QuoteOriginally posted by: migalleyIf that lawyer is $200/hour, maybe I should have become a lawyer instead. Seems an easier way to make money than all this finance stuff You're another one, then.Like I said in a thread on gambling, if you simply love to play games, then you can get really excited about making $9 an hour playing poker. Because you're beating the game.Marvin Olasky recently wrote an essay called "Poker vs. Purpose". In it, he criticizes some articles about "hot jobs" and how to get them:QuoteWhat's missing from both articles is one word, "calling," a word suggesting that God calls people -- sometimes dramatically, often subtly -- into various occupations that productively use their God-given talents. We need money, but money's not the prime reason for working, and by itself does not make a job "useful." Only one counter-argument really works, and I hope someone takes it up in a commencement address. It starts this way: The worth of a job is not defined by what it allows you to do when you're not working. A job should employ God-given talents in a way that glorifies Him. Individuals may have to study hard, prepare hard and work hard to get a job like that. But a job like that is worth striving for. Settling for something that just presents material rewards and off-the-job pleasure is trading away our birthright.No matter what you do, you're probably going to end up with a cute wife, two kids, a house with a white picket fence, and certainly a grave stone with your name on it. But if you have a special skill which can contribute to human progress, you are morally obligated to try to use it.
 
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migalley
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June 21st, 2005, 9:41 am

QuoteOriginally posted by: farmerQuoteOriginally posted by: migalleyIf that lawyer is $200/hour, maybe I should have become a lawyer instead. Seems an easier way to make money than all this finance stuff You're another one, then.Like I said in a thread on gambling, if you simply love to play games, then you can get really excited about making $9 an hour playing poker. Because you're beating the game.Marvin Olasky recently wrote an essay called "Poker vs. Purpose". In it, he criticizes some articles about "hot jobs" and how to get them:QuoteWhat's missing from both articles is one word, "calling," a word suggesting that God calls people -- sometimes dramatically, often subtly -- into various occupations that productively use their God-given talents. We need money, but money's not the prime reason for working, and by itself does not make a job "useful." Only one counter-argument really works, and I hope someone takes it up in a commencement address. It starts this way: The worth of a job is not defined by what it allows you to do when you're not working. A job should employ God-given talents in a way that glorifies Him. Individuals may have to study hard, prepare hard and work hard to get a job like that. But a job like that is worth striving for. Settling for something that just presents material rewards and off-the-job pleasure is trading away our birthright.No matter what you do, you're probably going to end up with a cute wife, two kids, a house with a white picket fence, and certainly a grave stone with your name on it. But if you have a special skill which can contribute to human progress, you are morally obligated to try to use it.As an atheist, I don't believe in any God-given talents. I believe that my talents (such as they are) are due to genetics (heredity), environment and upbringing (schooling, for want of a better word).Actually I was being sarcastic about becoming a lawyer. There is no way I'd ever want to associate myself with that profession even though they make a huge amount of money, and I'm sure that I'm clever enough to do it.While it is true that ppl should strive for what they believe in, there comes a time when many individuals see that their endeavours are not leading to the rewards which they had hoped for, even if they are qualified. After all, there is only so much striving a human can do before reality hits them on the head, and they go for an easier option.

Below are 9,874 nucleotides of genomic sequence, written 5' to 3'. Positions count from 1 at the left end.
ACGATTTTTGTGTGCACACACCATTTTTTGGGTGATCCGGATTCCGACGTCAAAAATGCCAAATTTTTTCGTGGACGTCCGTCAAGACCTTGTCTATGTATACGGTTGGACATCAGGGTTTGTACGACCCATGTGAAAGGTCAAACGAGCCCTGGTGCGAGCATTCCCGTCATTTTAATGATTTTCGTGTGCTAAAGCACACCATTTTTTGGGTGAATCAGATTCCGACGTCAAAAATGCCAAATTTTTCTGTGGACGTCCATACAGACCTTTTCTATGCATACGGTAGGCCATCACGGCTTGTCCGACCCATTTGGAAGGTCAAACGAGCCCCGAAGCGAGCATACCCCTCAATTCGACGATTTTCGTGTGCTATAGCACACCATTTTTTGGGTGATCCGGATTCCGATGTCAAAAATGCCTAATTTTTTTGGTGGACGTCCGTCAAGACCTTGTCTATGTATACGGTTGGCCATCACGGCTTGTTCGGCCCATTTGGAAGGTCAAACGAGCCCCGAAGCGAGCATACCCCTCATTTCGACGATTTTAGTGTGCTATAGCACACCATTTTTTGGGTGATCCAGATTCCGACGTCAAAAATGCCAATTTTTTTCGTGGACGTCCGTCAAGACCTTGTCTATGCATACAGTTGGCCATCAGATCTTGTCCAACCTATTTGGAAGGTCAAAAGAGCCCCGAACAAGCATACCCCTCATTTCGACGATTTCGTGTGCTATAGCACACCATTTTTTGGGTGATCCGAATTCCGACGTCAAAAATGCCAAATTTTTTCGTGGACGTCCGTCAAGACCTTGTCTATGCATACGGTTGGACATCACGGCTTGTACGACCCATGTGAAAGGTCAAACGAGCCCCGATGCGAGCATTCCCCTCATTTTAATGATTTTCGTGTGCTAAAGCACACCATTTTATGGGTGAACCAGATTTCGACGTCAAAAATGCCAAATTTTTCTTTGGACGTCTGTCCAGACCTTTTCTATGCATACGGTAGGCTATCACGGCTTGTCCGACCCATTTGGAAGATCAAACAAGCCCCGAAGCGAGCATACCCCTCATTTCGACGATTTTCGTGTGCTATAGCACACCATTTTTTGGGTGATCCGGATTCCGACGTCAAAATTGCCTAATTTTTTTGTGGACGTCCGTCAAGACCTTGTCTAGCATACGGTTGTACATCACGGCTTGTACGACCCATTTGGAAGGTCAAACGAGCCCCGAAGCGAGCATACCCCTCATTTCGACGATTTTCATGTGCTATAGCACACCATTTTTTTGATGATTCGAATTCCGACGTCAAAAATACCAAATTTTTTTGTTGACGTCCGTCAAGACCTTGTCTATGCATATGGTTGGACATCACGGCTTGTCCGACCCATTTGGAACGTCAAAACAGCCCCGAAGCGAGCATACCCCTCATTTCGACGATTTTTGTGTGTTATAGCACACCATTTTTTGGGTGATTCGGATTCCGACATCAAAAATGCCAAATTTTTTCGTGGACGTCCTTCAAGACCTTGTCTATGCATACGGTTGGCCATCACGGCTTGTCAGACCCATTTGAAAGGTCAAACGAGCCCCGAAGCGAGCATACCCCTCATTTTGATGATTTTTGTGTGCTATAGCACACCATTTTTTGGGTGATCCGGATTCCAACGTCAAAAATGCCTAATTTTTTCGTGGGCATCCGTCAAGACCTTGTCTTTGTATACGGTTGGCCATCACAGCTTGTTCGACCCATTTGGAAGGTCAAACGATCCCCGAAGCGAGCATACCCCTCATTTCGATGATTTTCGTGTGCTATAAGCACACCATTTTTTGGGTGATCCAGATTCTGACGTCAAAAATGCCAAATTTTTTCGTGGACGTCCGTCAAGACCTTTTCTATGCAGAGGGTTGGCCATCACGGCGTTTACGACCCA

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TraderJoe
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June 21st, 2005, 10:38 am

>>>even though I have tried for 12 years to get into financeThat's a looonnngggggg time to keep trying to get into something. Maybe God was trying to tell you something?
 
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Blazes
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June 21st, 2005, 10:38 am

Have regular arguments with a colleague about the merits of the investment business versus gambling. He maintains that investment is ultimately about allocating capital into productive uses and hence different from gambling. While I agree to an extent I would argue that the majority of investment management/ trading is the same as gambling. The act of lending somebody money to buy a decent place to live (a la "It's a Wonderful Life") and indeed having the skills to distinguish between "good" and "bad" borrowers so that one can continue to have the credibility to remain doing the same function can be seen as having a general social benefit, However the trading of secondary mortgage backed securities is probably of more limited value. At which end of the business is there greater prestige and greater personal money making potential? Like it or not the "value" and prestige of a career in trading/money management is correlated more or less perfectly with the money making potential. I believe that people who see social value in there careers and who are good at what they do are happier (I have an orthopaedic surgeon acquaintance who works longer, harder and probably for less money than I who appears infinitely happier). As regards a career choice between gambling and say trading major negatives of gambling are the prestige factor and the lack of an externally imposed risk discipline but the positives are the honesty and the lack of a controlling organisation.
 
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migalley
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June 21st, 2005, 1:26 pm